How We Calculate the Rankings

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Just how can rankings help you identify colleges and universities that are right for you? Certainly, the college experience consists of a host of intangibles that cannot be reduced to mere numbers. But for families, the U.S. News rankings provide an excellent starting point because they offer the opportunity to judge the relative quality of institutions based on widely accepted indicators of excellence. You can compare different schools' numbers at a glance, and looking at unfamiliar schools that are ranked near schools you know can be a good way to broaden your search.

Of course, many factors other than those we measure will figure in your decision, including the feel of campus life, activities, sports, academic offerings, location, cost, and availability of financial aid. But if you combine the information in this book with college visits, interviews, and your own intuition, our rankings can be a powerful tool in your quest for college.

For the seventh consecutive year, U.S. News helps by spotlighting schools with outstanding examples of eight types of academic programs that have been shown to enhance learning, including first-year experiences, learning communities, writing in the disciplines, senior capstone, study abroad, internships or cooperative education, opportunities for undergraduate research, and service learning.

Pick a category. The U.S. News rankings system rests on two pillars. It relies on quantitative measures that education experts have proposed as reliable indicators of academic quality, and it's based on our nonpartisan view of what matters in education.

How does the methodology work? First, schools are categorized by mission, derived from the basic Carnegie classification, and, in some cases, by region.

The national universities offer a full range of undergraduate majors, plus master's and Ph.D. programs, and emphasize faculty research. The liberal arts colleges focus almost exclusively on undergraduate education. They award at least 50 percent of their degrees in the arts and sciences. The universities-master's offer a broad scope of undergraduate degrees and some master's degree programs but few, if any, doctoral programs. The baccalaureate colleges focus on undergraduate education but grant fewer than 50 percent of their degrees in liberal arts disciplines. The baccalaureate colleges include institutions where at least 10 percent of the undergraduate degrees awarded are bachelor's degrees. The universities-master's and baccalaureate colleges categories are further subdivided by geography—North, South, Midwest, and West.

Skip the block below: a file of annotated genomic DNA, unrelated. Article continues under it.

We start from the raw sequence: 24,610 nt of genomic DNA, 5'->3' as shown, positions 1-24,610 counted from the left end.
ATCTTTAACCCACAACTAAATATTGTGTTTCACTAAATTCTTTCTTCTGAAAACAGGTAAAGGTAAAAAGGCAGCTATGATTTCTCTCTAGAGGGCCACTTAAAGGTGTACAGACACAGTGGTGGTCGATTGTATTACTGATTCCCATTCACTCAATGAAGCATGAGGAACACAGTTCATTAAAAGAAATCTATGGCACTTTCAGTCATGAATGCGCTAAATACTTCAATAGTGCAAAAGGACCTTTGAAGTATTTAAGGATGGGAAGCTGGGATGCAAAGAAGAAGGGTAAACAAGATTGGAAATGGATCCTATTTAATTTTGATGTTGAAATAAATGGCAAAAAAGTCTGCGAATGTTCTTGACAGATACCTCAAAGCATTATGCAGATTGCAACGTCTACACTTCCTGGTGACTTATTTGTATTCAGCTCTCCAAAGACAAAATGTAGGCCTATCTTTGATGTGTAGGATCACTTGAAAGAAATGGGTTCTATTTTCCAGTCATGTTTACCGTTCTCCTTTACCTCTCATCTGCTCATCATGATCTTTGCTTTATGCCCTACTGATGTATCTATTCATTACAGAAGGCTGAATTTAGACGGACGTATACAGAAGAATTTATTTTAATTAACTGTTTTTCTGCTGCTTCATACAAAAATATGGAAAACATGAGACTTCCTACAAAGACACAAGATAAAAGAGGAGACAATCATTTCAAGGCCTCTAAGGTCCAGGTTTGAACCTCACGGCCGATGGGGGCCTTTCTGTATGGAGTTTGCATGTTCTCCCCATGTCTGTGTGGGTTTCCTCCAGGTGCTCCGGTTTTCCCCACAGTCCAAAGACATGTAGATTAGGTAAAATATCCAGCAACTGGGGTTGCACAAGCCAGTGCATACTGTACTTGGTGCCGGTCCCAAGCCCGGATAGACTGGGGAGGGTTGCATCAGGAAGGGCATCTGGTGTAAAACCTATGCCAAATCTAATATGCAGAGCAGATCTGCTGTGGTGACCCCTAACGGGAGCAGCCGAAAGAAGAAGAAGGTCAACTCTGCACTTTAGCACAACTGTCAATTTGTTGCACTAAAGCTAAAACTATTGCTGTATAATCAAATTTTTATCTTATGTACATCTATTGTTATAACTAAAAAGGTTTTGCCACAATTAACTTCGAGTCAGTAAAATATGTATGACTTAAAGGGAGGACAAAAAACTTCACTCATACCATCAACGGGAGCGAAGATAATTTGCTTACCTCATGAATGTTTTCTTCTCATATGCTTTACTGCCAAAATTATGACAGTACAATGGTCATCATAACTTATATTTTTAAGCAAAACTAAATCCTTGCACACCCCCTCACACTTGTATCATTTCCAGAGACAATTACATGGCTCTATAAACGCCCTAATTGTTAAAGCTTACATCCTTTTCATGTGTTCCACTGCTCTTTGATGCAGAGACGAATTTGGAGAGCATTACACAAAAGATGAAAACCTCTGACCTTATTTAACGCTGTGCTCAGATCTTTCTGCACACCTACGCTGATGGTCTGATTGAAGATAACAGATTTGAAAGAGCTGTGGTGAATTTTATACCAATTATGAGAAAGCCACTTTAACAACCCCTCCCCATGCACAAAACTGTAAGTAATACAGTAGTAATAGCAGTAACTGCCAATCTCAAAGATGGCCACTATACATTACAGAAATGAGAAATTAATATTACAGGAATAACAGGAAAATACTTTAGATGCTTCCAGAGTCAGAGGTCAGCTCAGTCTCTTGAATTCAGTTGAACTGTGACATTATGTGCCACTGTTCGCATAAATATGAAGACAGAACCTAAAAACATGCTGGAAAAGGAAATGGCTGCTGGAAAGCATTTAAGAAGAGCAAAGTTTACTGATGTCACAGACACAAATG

Next, we gather data from each college for up to 15 indicators of academic excellence. Each factor is assigned a weight that reflects our judgment about how much a measure matters. Finally, the colleges in each category are ranked against their peers, based on their composite weighted score.

Schools are unranked and listed separately for America's Best Colleges 2009 if they have indicated that they don't use the SAT or ACT in admission decisions for first-time, first-year, degree-seeking applicants (or, in a few cases, if they didn't receive enough responses on the peer assessment survey to allow us to use their peer score as part of the overall ranking). Other schools were unranked for the following reasons: a total enrollment of fewer than 200 students; a vast proportion of nontraditional students; no first-year students (these are sometimes called upper-division schools). We did not rank private, for-profit universities; nor did we rank a few specialized schools in arts, business, or engineering.

Sources, sources... Most of the data come from the colleges—and U.S. News takes pains to ensure their accuracy. This year, 91.4 percent of the 1,476 colleges and universities we surveyed returned their statistical information. We obtained missing data from sources such as the American Association of University Professors, the National Collegiate Athletic Association, the Council for Aid to Education, and the U.S. Department of Education's National Center for Education Statistics. Data that did not come from this year's survey are footnoted. Estimates, which are never published by U.S. News, may be used when schools fail to report particular data points. Missing data are reported as N/A in the ranking tables.